I was thinking about the Stimulus bill today as I was coming into work and thinking that it's proposals are probably so far out of touch with economic necessity that it will not only fail, but fail miserably. The package, from what I have seen and read, consists primarily of tasks for manual labor, much like the jobs programs under the auspices of FDR during the Depression.
The problem being, the people I know who have lost their jobs because of the economic crunch are all white-collar workers. I'm sure this is reflective of my social circles and networks, but nevertheless these are real people who lost real jobs: college-educated 20- and 30-somethings (and some older too) who work in journalism, IT, finance, or other cubicle-type environments. They are not exactly your "salt-of-the-earth" types who can make an easy transition to ditch-digging or construction.
Now while it may sound like I'm making excuses here, think about it. The people of the fattest, laziest country on Earth suddenly expected to perform heavy and difficult labor with no experience, training, or muscle memory capabilities to do so. This isn't the days of the early 20th century where most of the jobs lost were labor-intensive manufacturing, shipping, or any other number of services now obsolete from technological improvements. Many of today's factory workers are simply plug-in, put-on, stamp it jobs. The heavy lifting is often done mechanically and the major job obstacle is tedium.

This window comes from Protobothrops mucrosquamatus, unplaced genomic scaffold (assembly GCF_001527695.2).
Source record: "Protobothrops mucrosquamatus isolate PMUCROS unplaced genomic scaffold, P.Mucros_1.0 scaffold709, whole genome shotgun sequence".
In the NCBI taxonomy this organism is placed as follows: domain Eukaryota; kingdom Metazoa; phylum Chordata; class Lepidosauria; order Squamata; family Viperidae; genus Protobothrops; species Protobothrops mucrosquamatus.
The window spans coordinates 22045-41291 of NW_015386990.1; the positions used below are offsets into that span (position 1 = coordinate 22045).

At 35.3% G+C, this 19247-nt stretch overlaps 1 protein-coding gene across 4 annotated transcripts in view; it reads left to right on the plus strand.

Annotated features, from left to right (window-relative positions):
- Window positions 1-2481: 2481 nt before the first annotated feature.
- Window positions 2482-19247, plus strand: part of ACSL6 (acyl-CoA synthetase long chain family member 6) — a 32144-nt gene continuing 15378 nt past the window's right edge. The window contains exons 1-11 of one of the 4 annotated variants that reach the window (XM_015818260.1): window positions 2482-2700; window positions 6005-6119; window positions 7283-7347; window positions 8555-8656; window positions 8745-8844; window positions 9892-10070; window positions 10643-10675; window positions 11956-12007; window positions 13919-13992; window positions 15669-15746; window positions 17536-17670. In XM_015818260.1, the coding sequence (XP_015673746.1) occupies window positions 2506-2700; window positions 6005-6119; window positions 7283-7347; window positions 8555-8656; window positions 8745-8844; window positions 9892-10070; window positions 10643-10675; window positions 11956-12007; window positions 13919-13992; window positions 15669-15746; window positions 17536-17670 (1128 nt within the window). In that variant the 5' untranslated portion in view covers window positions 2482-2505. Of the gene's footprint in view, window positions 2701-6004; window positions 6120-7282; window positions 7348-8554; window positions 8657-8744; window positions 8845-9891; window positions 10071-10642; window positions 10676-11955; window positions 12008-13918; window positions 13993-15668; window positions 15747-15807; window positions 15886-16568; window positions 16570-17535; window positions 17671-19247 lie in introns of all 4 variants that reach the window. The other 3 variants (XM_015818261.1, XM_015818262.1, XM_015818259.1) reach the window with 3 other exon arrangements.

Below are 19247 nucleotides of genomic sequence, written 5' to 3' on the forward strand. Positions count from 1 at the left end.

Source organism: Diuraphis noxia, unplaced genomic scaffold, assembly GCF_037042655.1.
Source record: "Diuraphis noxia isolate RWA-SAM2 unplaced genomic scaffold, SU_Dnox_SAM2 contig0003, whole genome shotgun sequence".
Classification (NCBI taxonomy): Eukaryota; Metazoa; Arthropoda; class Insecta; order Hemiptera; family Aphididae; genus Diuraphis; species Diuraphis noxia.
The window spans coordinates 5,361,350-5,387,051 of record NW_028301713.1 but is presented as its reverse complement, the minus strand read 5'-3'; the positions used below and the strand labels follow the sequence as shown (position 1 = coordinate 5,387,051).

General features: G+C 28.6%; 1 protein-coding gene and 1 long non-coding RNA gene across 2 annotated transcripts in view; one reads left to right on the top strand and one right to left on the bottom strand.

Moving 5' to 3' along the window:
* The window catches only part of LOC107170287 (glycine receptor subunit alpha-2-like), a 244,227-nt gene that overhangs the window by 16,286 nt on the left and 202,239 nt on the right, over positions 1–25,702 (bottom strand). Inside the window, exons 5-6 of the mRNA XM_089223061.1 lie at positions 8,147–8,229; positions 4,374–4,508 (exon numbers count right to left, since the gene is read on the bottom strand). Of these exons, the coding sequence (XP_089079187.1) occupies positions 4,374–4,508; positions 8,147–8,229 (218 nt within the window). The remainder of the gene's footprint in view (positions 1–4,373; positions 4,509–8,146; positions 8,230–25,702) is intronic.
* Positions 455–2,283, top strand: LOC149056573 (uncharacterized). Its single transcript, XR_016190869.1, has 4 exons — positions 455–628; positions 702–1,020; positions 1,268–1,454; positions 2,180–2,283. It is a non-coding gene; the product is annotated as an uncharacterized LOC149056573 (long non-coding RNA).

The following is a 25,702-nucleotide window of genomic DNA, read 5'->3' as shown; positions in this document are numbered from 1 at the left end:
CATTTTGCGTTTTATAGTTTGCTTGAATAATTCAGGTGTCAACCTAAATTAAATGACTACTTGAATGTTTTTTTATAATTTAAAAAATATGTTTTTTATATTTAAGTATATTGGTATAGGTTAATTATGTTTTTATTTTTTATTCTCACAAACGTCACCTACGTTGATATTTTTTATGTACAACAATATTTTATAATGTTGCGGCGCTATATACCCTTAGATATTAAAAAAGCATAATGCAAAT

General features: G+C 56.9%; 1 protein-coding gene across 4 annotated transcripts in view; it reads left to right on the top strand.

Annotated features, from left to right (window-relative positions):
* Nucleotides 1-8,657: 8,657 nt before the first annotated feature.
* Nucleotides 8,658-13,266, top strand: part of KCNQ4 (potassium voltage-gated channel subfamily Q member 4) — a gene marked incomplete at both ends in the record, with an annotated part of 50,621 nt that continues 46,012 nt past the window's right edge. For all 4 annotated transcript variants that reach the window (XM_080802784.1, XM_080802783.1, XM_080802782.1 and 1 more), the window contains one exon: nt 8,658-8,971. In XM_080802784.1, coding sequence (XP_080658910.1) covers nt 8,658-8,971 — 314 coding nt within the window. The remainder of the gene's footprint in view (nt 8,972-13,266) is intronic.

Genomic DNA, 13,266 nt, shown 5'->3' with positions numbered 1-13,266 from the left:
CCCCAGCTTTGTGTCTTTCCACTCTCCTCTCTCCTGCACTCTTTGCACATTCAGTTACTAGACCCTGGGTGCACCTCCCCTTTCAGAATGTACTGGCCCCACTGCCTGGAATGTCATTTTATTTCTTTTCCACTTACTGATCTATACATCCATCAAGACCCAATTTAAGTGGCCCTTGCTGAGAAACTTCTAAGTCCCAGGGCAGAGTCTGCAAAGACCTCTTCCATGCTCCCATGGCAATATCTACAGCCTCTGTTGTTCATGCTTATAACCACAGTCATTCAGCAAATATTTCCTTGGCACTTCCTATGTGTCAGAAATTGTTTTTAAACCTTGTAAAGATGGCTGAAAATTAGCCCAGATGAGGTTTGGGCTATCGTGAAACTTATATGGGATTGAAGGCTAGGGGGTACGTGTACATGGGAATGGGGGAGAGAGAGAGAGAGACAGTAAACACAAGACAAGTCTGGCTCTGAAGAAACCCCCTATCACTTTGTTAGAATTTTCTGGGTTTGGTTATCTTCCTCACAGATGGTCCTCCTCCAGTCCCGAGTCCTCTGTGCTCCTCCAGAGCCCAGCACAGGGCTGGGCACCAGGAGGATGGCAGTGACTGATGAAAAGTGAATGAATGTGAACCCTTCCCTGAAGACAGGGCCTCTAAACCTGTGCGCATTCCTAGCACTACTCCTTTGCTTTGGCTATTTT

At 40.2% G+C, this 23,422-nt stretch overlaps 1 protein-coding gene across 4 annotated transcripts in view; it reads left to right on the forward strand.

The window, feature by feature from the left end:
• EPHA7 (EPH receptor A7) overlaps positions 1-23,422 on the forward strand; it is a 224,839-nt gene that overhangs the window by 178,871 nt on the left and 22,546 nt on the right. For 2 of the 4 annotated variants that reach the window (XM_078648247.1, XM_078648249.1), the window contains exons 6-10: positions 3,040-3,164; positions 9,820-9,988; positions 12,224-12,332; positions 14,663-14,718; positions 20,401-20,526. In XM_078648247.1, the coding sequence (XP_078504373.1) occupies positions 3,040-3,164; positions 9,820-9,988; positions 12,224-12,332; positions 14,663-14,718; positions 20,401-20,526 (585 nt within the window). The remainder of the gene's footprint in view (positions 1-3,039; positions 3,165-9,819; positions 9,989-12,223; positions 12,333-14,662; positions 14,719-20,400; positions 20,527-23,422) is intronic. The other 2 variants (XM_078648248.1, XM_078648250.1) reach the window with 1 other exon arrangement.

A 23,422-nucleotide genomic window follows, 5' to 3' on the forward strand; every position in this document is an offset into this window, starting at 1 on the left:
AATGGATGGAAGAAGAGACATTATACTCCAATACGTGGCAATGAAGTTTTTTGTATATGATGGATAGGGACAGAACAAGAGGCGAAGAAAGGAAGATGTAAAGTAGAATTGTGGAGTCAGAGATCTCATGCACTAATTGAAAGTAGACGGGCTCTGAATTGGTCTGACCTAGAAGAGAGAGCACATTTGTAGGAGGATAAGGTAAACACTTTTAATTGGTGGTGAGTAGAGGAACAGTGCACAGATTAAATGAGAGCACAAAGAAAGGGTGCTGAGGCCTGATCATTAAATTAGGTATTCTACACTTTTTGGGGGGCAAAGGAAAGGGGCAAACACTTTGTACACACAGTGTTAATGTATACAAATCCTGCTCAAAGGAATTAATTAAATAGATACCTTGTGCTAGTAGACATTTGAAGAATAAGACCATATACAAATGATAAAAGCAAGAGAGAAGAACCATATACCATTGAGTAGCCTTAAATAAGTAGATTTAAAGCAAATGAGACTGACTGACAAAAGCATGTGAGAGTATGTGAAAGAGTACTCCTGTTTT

Sure, it might do a lot of younger people good to get in shape from outdoor work (although, its not like tough labor jobs disappeared--we just gave them to immigrants). But what about the 50 year old father of 4 trying to get his kids through college and still have enough to retire? He's got a bad back--digging a ditch is not in his future. The 45 year old mother who used to be a clerk? Are we just going to give her a shovel and say "have at it"? This bill seems to be targeted on ideas of nearly a century ago, taking little account into how much has changed since then--not least of which is mass employment of women. It does little good for us to create a bunch of heavy labor jobs with a limited supply of heavy laborers.
Again, this is basically me thinking out loud--or on screen, rather--and I have no data to support any grand hypothesis. But this is a troubling notion and, since it appears we're going to do this, I would be interested to see data that shows the supply and demand ratio for the jobs "created."